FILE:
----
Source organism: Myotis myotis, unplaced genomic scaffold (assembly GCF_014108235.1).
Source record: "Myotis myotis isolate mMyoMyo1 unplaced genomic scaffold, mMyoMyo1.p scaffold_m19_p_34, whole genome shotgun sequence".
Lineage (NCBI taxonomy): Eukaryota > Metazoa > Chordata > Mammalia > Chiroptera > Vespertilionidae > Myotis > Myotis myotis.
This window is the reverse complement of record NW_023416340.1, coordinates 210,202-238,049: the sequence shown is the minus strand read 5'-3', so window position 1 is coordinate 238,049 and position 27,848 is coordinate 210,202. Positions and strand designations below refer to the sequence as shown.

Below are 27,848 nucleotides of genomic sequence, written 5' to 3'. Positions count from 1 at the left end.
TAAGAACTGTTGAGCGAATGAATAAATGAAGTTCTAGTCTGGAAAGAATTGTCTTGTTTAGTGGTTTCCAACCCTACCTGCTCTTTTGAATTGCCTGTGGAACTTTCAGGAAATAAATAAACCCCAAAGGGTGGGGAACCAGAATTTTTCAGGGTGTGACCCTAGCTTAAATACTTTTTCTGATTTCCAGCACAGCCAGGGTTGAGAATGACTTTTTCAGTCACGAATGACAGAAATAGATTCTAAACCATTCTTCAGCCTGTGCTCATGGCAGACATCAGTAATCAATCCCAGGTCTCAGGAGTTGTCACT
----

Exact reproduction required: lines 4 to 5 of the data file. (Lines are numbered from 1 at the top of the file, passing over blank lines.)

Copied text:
This window is the reverse complement of record NW_023416340.1, coordinates 210,202-238,049: the sequence shown is the minus strand read 5'-3', so window position 1 is coordinate 238,049 and position 27,848 is coordinate 210,202. Positions and strand designations below refer to the sequence as shown.

Below are 27,848 nucleotides of genomic sequence, written 5' to 3'. Positions count from 1 at the left end.